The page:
Walking into The Diner feels like you’ve entered any old ordinary bustling breakfast and lunch joint, but it’s actually a social experiment created by Meals on Wheels People, a nonprofit founded by three women in 1969 to provide hot meals to senior citizens. The organization’s Multnomah Village kitchen churns out 7,300 nutritious meals four days a week for anyone over the age of 60 in Multnomah, Washington and Clark counties. Traditionally, they’re distributed to community centers or delivered to homebound participants. However, Meals on Wheels more recently recognized that its clients needed more options.
“We knew that social isolation was a problem five years ago,” says Janice Butzke, operations manager for Meals on Wheels People.
By opening The Diner on East Mill Plain Boulevard in Vancouver, Wash., four years ago, the nonprofit created a space where people could eat healthy meals in a casual yet stylish environment (sterile nursing home vibes are nowhere to be found in the retro dining room with lime green accents). The organization also aimed to draw a diverse clientele to the restaurant—not just seniors. The operation additionally gives Meals on Wheels participants more flexibility in terms of when they can get their food (The Diner is open 8 am to 3 pm Wednesday through Sunday) and what they can order (breakfast, lunch and dessert menus offer items like avocado toast, a classic burger made with locally sourced beef hugged by a brioche bun, and coconut cream pie).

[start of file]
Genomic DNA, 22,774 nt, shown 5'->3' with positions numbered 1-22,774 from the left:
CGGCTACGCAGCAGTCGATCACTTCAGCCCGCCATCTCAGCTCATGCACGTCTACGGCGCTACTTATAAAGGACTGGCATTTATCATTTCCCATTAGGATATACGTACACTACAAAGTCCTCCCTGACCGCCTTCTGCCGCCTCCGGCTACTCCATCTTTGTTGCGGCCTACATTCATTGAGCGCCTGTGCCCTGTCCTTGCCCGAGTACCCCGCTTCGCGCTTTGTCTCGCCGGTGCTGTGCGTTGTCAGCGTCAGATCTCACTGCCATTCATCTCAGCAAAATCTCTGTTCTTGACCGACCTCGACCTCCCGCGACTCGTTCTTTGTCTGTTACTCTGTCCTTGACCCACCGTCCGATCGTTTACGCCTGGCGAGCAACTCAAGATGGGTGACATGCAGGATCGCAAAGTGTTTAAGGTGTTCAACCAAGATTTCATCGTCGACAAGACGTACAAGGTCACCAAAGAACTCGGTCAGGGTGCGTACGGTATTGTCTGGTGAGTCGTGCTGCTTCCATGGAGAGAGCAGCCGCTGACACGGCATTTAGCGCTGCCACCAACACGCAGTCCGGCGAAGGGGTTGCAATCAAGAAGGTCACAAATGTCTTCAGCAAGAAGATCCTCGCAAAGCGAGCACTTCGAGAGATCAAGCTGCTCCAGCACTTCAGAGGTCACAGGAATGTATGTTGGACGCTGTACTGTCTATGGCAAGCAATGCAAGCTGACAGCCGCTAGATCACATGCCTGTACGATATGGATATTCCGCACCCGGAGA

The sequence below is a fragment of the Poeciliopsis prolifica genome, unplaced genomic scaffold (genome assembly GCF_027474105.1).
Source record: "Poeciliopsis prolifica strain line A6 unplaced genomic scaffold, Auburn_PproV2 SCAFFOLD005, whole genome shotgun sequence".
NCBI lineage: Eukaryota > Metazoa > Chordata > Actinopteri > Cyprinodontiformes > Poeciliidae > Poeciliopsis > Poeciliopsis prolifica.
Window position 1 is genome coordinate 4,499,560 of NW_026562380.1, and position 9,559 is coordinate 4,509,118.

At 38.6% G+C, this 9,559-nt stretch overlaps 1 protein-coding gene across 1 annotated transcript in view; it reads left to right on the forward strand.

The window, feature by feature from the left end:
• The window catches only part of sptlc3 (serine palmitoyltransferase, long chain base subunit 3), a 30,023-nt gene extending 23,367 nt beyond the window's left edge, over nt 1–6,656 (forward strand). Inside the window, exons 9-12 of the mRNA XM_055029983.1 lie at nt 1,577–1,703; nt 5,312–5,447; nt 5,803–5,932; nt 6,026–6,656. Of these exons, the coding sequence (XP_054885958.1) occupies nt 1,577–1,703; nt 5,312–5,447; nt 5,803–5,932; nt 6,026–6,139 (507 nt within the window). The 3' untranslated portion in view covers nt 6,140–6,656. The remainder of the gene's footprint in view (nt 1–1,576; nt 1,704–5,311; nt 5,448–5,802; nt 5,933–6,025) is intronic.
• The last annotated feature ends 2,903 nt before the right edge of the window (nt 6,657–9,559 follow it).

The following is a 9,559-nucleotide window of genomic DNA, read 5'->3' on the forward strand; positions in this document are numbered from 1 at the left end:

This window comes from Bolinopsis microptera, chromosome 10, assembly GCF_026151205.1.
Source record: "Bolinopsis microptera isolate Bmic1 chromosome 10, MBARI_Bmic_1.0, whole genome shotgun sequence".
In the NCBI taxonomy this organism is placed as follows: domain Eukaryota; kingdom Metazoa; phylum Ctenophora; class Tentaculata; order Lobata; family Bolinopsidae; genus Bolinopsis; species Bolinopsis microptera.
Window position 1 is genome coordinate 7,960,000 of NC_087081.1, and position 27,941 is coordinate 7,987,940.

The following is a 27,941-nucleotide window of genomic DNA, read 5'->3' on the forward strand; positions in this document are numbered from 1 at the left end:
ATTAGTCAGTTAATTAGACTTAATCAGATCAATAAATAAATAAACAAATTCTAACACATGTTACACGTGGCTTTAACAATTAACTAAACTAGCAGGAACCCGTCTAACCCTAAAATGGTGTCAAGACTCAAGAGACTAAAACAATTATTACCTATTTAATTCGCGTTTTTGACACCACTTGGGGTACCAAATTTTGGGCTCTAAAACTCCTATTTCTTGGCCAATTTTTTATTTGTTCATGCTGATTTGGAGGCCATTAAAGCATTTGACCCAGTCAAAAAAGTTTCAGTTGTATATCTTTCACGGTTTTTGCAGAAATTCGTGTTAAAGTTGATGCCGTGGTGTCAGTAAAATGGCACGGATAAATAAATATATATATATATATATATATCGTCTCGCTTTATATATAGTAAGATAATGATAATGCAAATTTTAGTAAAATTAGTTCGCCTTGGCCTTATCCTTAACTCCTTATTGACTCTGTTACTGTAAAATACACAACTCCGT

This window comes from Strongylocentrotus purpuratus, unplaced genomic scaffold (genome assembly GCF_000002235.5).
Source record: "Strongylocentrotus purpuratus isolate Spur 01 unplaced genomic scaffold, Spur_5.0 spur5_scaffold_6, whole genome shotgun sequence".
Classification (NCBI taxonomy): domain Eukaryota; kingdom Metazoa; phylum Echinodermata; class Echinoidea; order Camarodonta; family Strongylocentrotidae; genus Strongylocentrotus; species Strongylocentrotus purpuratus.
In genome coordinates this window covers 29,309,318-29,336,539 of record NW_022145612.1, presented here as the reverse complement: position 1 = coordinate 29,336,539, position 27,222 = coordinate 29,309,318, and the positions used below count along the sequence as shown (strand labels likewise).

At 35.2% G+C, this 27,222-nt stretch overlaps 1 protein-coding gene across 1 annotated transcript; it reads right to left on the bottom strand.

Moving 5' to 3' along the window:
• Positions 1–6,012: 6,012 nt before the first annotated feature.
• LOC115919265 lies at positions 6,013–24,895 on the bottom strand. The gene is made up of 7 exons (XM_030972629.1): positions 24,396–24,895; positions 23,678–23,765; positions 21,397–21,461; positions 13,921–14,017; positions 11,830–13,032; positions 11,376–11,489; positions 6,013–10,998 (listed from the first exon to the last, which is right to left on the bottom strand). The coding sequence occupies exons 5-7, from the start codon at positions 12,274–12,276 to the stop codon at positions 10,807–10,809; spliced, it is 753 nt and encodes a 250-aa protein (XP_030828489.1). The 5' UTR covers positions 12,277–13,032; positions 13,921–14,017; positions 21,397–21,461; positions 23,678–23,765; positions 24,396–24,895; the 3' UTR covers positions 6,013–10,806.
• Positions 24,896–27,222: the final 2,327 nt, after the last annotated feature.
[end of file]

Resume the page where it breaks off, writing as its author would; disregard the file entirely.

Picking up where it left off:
Staff at The Diner are Meals on Wheels employees with the same benefits, and their income isn’t based on gratuities; however, patrons can donate to the nonprofit on the tip line of their check. The organization is looking to use the restaurant as a model and expand its service area, especially to parts of rural Clark County, where people 60 and older have limited opportunities for social interaction.